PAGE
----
Debbie Cenziper was at her desk at the Miami Herald in late 2006 when her phone rang. The caller asked: “Can you hold for Bob Woodward?”
Cenziper’s eyes got wide.
“Debbie,” Woodward said, “I hear you have a choice to make.”
Cenziper was weighing job offers from the Washington Post and the Los Angeles Times. She was about to win a Pulitzer Prize for the Herald and was among the country’s elite investigative reporters.
“I guess I don’t anymore,” she told Woodward. She had been leaning toward the Post, but talking to him swung the day.
Cenziper came to the Post in 2007 and set to work. Her 2008 series on DC slumlords prompted a crackdown by city officials.
Her October series on DC’s HIV/AIDS programs exposed millions of dollars of waste. Congress called for an investigation. “More stories are coming,” she says.
Even as the Post retreats from many coverage areas amid round after round of staff cuts, it still has a large investigative-reporting team. Investigative editor Jeff Leen, who hired Cenziper, oversees seven reporters.
“I was impressed,” Cenziper says. “They gave me ten months for the AIDS project without question.”
Cenziper, 39, was raised in the Philadelphia and New Jersey suburbs and went to public schools. She majored in journalism at the University of Florida and was editor of the Independent Florida Alligator, a student paper. “That’s where I got my education,” she says.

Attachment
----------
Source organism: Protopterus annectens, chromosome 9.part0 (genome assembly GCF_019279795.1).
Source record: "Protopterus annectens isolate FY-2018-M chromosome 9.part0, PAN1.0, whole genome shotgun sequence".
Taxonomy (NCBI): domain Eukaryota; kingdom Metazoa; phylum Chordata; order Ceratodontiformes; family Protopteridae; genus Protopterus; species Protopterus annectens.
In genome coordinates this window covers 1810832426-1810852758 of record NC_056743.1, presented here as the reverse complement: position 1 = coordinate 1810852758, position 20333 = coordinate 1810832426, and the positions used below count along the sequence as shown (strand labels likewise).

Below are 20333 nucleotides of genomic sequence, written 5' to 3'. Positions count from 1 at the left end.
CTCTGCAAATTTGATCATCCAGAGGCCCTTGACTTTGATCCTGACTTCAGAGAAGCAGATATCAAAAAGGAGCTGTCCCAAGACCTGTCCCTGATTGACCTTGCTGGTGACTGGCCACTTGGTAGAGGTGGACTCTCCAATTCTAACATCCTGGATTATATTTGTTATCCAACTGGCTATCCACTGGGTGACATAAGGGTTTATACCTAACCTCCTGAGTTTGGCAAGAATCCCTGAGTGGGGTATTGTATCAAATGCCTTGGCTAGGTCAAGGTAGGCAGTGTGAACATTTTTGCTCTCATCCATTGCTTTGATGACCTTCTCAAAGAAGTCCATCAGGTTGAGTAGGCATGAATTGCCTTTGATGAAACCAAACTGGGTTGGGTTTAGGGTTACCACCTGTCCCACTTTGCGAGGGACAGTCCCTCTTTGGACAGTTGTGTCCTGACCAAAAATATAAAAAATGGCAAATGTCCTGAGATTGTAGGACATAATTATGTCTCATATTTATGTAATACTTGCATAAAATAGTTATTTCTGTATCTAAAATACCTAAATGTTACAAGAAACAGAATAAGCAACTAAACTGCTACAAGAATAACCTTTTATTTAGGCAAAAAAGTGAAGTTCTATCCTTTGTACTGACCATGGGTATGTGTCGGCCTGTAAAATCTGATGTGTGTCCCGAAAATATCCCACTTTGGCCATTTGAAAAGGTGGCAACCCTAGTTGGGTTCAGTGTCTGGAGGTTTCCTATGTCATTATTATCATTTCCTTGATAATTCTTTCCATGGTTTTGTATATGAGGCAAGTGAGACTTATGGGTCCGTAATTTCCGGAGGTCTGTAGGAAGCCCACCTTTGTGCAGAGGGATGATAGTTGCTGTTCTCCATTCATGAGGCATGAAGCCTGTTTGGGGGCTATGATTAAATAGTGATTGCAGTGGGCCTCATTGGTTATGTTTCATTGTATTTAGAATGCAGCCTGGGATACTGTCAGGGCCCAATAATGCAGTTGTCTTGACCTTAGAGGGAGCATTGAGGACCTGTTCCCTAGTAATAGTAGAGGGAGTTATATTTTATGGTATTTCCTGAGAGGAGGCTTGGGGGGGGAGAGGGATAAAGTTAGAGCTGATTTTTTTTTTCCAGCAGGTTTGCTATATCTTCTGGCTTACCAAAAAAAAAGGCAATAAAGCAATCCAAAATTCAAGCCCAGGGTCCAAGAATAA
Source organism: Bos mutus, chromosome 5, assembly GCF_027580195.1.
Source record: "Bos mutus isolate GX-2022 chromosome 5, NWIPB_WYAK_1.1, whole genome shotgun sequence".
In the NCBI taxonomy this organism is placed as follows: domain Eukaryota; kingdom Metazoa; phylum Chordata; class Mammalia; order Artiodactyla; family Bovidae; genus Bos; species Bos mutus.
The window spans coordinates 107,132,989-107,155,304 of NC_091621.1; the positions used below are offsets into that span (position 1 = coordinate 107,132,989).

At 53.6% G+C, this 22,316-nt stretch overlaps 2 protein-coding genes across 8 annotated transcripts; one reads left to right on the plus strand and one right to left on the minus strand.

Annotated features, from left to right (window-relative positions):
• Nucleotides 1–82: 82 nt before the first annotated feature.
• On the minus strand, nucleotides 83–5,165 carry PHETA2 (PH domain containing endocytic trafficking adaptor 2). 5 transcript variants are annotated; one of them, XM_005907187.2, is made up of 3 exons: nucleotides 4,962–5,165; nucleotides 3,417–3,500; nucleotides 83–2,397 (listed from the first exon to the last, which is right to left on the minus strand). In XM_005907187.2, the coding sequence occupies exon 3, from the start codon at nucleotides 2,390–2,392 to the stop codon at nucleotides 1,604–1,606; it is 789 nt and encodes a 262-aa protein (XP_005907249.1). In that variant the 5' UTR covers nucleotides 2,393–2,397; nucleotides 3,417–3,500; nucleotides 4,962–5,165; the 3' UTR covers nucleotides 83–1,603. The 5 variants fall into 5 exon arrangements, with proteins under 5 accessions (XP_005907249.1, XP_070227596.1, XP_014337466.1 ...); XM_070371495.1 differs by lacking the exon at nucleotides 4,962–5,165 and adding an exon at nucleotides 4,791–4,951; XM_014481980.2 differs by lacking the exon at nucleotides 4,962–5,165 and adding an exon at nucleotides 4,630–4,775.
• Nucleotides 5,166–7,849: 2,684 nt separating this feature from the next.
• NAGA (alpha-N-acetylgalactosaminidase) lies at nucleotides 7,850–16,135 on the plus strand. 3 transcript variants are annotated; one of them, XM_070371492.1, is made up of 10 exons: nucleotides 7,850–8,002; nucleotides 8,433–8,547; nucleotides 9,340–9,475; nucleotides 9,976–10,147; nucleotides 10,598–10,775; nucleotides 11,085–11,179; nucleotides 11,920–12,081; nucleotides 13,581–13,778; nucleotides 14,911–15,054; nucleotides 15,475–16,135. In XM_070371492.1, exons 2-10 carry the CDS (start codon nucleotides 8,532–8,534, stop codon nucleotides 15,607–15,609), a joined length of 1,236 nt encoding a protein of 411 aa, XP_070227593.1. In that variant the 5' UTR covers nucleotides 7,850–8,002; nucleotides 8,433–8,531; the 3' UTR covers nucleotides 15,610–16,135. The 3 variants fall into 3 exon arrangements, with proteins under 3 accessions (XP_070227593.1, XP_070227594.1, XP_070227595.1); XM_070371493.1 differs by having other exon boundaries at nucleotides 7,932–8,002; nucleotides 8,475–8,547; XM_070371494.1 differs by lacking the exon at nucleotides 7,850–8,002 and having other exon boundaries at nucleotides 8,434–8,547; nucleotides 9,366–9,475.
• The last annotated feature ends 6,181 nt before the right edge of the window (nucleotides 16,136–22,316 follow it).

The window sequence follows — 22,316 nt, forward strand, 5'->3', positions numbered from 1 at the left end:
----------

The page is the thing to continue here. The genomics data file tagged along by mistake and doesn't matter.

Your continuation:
After graduating in 1992, Cenziper worked city beats for the Fort Lauderdale Sun Sentinel. The Charlotte Observer put her on its investigative team in 1999. Hired away by the Miami Herald, she won awards for a series about the state’s clemency system and a piece on hurricane forecasting. “House of Lies,” her series about Miami’s affordable-housing problems, helped put people in jail and won the 2007 Pulitzer for local reporting.
At the Post, she joins the “Miami Mafia,” which includes Leen, Style editor Lynn Medford, former Metro columnist (now editor) Marc Fisher, humorist Gene Weingarten, and writer Joel Achenbach.
Cenziper sees the Post as the pinnacle for investigative reporting. “It’s neat to walk through the halls and see Ben Bradlee,” she says.
On the other hand, after two years at the paper she has yet to see Bob Woodward.
This article first appeared in the December 2009 issue of The Washingtonian. For more articles from that issue, click here.